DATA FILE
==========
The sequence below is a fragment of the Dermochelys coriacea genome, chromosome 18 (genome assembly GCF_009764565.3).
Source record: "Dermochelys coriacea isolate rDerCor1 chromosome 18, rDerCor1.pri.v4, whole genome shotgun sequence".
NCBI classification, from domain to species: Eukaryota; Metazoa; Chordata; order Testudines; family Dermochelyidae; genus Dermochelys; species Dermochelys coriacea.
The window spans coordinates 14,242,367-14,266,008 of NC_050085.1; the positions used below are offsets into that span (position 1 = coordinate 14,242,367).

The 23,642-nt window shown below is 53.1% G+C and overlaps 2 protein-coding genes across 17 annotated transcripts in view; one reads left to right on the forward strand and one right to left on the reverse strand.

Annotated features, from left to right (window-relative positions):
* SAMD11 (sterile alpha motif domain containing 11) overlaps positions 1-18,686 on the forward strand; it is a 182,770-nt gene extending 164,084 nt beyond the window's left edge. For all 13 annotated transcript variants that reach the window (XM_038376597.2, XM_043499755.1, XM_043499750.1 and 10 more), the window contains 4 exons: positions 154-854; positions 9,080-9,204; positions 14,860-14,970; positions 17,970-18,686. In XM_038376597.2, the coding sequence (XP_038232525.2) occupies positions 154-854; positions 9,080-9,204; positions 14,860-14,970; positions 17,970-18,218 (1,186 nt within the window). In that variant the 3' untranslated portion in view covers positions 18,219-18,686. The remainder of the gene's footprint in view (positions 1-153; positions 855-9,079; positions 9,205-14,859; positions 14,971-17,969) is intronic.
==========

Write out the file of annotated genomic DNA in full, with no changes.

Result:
The sequence below is a fragment of the Dermochelys coriacea genome, chromosome 18 (genome assembly GCF_009764565.3).
Source record: "Dermochelys coriacea isolate rDerCor1 chromosome 18, rDerCor1.pri.v4, whole genome shotgun sequence".
NCBI classification, from domain to species: Eukaryota; Metazoa; Chordata; order Testudines; family Dermochelyidae; genus Dermochelys; species Dermochelys coriacea.
The window spans coordinates 14,242,367-14,266,008 of NC_050085.1; the positions used below are offsets into that span (position 1 = coordinate 14,242,367).

The 23,642-nt window shown below is 53.1% G+C and overlaps 2 protein-coding genes across 17 annotated transcripts in view; one reads left to right on the forward strand and one right to left on the reverse strand.

Annotated features, from left to right (window-relative positions):
* SAMD11 (sterile alpha motif domain containing 11) overlaps positions 1-18,686 on the forward strand; it is a 182,770-nt gene extending 164,084 nt beyond the window's left edge. For all 13 annotated transcript variants that reach the window (XM_038376597.2, XM_043499755.1, XM_043499750.1 and 10 more), the window contains 4 exons: positions 154-854; positions 9,080-9,204; positions 14,860-14,970; positions 17,970-18,686. In XM_038376597.2, the coding sequence (XP_038232525.2) occupies positions 154-854; positions 9,080-9,204; positions 14,860-14,970; positions 17,970-18,218 (1,186 nt within the window). In that variant the 3' untranslated portion in view covers positions 18,219-18,686. The remainder of the gene's footprint in view (positions 1-153; positions 855-9,079; positions 9,205-14,859; positions 14,971-17,969) is intronic.